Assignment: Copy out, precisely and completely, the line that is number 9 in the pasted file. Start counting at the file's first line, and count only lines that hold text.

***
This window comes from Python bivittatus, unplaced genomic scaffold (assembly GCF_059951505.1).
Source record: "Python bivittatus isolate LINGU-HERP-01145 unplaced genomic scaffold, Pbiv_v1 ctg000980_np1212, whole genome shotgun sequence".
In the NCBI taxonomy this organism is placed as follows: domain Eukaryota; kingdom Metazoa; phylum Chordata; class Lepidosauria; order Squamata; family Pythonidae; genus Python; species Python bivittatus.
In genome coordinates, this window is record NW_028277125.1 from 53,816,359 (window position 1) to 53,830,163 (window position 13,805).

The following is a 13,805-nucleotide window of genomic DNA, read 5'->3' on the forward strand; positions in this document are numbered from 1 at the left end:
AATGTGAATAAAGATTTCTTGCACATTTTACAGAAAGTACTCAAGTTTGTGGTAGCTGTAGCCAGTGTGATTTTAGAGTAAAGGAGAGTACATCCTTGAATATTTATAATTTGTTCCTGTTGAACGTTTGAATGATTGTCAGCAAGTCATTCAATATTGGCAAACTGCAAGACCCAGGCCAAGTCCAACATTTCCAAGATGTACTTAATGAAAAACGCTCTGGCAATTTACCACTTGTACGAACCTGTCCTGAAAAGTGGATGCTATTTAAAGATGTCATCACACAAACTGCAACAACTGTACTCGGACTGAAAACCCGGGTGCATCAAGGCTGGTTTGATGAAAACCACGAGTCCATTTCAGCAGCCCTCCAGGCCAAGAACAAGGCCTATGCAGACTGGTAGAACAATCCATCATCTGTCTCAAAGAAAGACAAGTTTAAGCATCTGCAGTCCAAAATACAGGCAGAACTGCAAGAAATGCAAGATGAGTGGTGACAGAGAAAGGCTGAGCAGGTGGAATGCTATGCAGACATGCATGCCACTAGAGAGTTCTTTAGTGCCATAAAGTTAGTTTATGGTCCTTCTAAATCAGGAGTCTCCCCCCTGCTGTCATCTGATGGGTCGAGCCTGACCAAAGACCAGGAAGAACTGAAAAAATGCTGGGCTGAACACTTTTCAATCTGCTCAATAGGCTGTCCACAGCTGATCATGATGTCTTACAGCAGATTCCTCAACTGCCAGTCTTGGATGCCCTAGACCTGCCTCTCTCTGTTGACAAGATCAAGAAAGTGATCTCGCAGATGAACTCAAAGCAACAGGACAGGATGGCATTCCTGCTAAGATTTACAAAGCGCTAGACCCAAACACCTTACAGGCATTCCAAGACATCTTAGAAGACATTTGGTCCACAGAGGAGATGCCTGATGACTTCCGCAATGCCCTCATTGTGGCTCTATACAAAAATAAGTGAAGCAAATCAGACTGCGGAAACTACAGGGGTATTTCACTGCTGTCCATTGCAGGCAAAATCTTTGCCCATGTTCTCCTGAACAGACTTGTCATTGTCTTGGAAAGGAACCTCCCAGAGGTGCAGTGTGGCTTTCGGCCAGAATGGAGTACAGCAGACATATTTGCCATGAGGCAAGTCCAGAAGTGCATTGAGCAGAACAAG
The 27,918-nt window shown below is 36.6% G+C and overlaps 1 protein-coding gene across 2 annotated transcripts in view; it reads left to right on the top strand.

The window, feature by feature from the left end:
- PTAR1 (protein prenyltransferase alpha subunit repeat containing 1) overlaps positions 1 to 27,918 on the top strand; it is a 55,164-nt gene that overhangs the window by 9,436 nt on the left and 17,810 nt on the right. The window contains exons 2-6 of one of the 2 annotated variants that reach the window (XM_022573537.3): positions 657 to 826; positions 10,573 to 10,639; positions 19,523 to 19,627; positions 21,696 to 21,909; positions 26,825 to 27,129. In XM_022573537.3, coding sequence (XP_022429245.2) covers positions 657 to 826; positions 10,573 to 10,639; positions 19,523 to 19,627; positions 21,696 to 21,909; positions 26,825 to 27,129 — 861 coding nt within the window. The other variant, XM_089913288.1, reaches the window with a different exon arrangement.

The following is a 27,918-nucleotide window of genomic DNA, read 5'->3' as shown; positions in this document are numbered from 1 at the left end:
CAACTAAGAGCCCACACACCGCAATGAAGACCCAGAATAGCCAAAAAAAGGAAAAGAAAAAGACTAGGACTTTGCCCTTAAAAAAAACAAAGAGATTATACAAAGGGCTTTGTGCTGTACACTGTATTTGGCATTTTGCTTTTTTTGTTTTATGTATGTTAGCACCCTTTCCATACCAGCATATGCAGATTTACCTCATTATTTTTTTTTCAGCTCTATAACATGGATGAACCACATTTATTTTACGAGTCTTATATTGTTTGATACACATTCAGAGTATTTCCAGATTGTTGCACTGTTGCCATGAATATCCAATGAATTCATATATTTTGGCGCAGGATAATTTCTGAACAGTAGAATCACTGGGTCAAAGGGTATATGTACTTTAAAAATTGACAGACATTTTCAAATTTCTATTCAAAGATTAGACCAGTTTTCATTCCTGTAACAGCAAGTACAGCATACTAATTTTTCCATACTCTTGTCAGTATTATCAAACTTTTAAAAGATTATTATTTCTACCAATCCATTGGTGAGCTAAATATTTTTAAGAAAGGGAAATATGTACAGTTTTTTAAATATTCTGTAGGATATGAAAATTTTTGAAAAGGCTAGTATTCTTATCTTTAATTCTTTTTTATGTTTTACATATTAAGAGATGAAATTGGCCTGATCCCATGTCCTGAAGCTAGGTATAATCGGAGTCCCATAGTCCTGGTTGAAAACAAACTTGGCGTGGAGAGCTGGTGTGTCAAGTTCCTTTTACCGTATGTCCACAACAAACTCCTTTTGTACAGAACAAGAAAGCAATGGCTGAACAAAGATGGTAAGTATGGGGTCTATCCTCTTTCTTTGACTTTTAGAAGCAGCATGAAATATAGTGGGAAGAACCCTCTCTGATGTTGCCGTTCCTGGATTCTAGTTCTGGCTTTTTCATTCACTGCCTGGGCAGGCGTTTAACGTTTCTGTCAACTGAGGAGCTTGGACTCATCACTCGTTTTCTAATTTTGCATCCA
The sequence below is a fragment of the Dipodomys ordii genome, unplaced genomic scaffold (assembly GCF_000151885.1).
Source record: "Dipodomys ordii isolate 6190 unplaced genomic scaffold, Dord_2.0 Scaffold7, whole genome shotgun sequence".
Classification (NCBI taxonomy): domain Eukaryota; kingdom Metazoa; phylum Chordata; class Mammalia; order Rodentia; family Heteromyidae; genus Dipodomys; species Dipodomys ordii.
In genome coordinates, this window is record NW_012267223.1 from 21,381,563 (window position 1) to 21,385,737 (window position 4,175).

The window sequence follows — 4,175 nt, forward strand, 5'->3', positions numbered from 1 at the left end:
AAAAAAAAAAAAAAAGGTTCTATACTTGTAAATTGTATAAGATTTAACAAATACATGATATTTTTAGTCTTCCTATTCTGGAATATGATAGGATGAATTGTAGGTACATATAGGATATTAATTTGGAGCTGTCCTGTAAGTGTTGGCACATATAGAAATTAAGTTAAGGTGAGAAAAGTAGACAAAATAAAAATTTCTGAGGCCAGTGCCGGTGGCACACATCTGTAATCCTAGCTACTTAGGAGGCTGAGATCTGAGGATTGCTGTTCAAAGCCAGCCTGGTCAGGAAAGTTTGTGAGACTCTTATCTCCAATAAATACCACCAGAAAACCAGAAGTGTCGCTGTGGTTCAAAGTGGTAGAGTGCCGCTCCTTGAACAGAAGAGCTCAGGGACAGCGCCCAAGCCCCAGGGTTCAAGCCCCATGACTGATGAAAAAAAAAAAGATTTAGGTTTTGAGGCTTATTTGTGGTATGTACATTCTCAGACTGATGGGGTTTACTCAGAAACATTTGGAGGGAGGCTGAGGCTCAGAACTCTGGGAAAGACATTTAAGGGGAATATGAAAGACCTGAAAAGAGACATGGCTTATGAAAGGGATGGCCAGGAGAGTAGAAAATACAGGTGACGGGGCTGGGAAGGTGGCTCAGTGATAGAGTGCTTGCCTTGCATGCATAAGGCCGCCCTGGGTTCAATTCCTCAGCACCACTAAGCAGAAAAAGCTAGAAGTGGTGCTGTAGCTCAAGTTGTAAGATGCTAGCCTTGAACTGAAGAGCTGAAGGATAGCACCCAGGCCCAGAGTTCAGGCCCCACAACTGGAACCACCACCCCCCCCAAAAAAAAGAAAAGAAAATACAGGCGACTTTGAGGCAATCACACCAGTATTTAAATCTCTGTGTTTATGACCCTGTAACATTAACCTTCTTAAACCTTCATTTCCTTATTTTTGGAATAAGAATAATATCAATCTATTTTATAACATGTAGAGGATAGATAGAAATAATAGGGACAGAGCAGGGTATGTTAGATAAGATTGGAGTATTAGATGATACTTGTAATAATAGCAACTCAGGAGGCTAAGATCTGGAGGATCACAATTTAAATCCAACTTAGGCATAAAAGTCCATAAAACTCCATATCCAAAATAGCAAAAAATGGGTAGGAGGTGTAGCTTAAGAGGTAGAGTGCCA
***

- PTAR1 (protein prenyltransferase alpha subunit repeat containing 1) overlaps positions 1 to 27,918 on the top strand; it is a 55,164-nt gene that overhangs the window by 9,436 nt on the left and 17,810 nt on the right. The window contains exons 2-6 of one of the 2 annotated variants that reach the window (XM_022573537.3): positions 657 to 826; positions 10,573 to 10,639; positions 19,523 to 19,627; positions 21,696 to 21,909; positions 26,825 to 27,129. In XM_022573537.3, coding sequence (XP_022429245.2) covers positions 657 to 826; positions 10,573 to 10,639; positions 19,523 to 19,627; positions 21,696 to 21,909; positions 26,825 to 27,129 — 861 coding nt within the window. The other variant, XM_089913288.1, reaches the window with a different exon arrangement.